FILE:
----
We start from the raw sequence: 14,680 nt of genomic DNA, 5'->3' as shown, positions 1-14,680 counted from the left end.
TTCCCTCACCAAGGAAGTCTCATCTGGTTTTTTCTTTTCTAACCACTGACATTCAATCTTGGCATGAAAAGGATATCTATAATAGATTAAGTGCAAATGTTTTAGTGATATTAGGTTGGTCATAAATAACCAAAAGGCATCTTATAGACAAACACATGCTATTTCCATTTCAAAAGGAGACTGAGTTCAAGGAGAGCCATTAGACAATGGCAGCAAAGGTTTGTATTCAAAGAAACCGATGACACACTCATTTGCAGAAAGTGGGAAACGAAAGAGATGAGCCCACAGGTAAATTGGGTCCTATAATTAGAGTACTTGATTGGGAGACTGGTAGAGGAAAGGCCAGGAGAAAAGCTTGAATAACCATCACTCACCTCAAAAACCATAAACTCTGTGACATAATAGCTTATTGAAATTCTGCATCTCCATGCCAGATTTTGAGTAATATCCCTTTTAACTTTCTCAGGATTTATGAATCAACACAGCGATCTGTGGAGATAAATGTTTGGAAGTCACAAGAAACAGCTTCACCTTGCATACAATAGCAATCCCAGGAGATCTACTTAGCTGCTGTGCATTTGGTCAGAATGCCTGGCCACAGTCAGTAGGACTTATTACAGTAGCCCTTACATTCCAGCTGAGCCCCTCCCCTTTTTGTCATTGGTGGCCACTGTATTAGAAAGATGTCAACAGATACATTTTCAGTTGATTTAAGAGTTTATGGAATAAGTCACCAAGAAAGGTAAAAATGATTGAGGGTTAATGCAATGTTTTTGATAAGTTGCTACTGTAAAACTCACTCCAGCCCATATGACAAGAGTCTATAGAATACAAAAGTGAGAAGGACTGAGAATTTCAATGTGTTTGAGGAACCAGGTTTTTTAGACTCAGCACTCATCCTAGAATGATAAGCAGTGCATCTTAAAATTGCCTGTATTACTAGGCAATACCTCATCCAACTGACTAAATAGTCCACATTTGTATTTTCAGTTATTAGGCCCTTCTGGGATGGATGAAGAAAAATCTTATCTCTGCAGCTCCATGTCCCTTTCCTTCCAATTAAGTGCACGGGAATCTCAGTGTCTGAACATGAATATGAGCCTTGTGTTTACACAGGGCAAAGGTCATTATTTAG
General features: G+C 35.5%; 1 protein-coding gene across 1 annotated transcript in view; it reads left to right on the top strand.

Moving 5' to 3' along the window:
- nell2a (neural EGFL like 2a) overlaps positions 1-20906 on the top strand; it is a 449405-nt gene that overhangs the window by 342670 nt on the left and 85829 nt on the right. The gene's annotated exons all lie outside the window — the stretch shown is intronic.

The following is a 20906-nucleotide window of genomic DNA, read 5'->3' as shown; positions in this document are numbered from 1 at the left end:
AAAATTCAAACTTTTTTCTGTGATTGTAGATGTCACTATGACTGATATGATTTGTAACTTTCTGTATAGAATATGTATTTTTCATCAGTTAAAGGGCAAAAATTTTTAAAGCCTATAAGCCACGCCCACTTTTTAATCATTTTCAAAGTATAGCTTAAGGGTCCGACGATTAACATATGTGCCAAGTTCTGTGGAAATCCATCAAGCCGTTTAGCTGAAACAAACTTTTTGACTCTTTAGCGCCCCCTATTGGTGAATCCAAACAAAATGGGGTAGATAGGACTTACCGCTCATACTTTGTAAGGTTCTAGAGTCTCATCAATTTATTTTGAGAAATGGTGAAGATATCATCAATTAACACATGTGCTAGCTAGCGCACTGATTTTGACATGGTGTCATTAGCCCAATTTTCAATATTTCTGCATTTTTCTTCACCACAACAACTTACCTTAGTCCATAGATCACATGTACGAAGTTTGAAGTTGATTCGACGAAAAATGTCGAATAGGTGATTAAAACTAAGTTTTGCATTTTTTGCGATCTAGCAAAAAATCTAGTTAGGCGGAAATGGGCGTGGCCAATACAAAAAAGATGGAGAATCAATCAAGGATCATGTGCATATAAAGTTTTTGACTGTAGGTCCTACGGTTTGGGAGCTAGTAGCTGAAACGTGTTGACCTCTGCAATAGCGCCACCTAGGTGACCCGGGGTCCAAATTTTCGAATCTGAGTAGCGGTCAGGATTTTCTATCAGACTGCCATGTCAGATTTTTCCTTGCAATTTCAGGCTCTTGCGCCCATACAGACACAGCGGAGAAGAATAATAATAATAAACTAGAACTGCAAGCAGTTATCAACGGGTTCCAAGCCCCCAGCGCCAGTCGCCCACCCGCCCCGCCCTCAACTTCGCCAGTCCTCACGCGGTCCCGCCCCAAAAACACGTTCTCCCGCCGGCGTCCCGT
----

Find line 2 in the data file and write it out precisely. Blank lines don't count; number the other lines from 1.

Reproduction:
TTCCCTCACCAAGGAAGTCTCATCTGGTTTTTTCTTTTCTAACCACTGACATTCAATCTTGGCATGAAAAGGATATCTATAATAGATTAAGTGCAAATGTTTTAGTGATATTAGGTTGGTCATAAATAACCAAAAGGCATCTTATAGACAAACACATGCTATTTCCATTTCAAAAGGAGACTGAGTTCAAGGAGAGCCATTAGACAATGGCAGCAAAGGTTTGTATTCAAAGAAACCGATGACACACTCATTTGCAGAAAGTGGGAAACGAAAGAGATGAGCCCACAGGTAAATTGGGTCCTATAATTAGAGTACTTGATTGGGAGACTGGTAGAGGAAAGGCCAGGAGAAAAGCTTGAATAACCATCACTCACCTCAAAAACCATAAACTCTGTGACATAATAGCTTATTGAAATTCTGCATCTCCATGCCAGATTTTGAGTAATATCCCTTTTAACTTTCTCAGGATTTATGAATCAACACAGCGATCTGTGGAGATAAATGTTTGGAAGTCACAAGAAACAGCTTCACCTTGCATACAATAGCAATCCCAGGAGATCTACTTAGCTGCTGTGCATTTGGTCAGAATGCCTGGCCACAGTCAGTAGGACTTATTACAGTAGCCCTTACATTCCAGCTGAGCCCCTCCCCTTTTTGTCATTGGTGGCCACTGTATTAGAAAGATGTCAACAGATACATTTTCAGTTGATTTAAGAGTTTATGGAATAAGTCACCAAGAAAGGTAAAAATGATTGAGGGTTAATGCAATGTTTTTGATAAGTTGCTACTGTAAAACTCACTCCAGCCCATATGACAAGAGTCTATAGAATACAAAAGTGAGAAGGACTGAGAATTTCAATGTGTTTGAGGAACCAGGTTTTTTAGACTCAGCACTCATCCTAGAATGATAAGCAGTGCATCTTAAAATTGCCTGTATTACTAGGCAATACCTCATCCAACTGACTAAATAGTCCACATTTGTATTTTCAGTTATTAGGCCCTTCTGGGATGGATGAAGAAAAATCTTATCTCTGCAGCTCCATGTCCCTTTCCTTCCAATTAAGTGCACGGGAATCTCAGTGTCTGAACATGAATATGAGCCTTGTGTTTACACAGGGCAAAGGTCATTATTTAG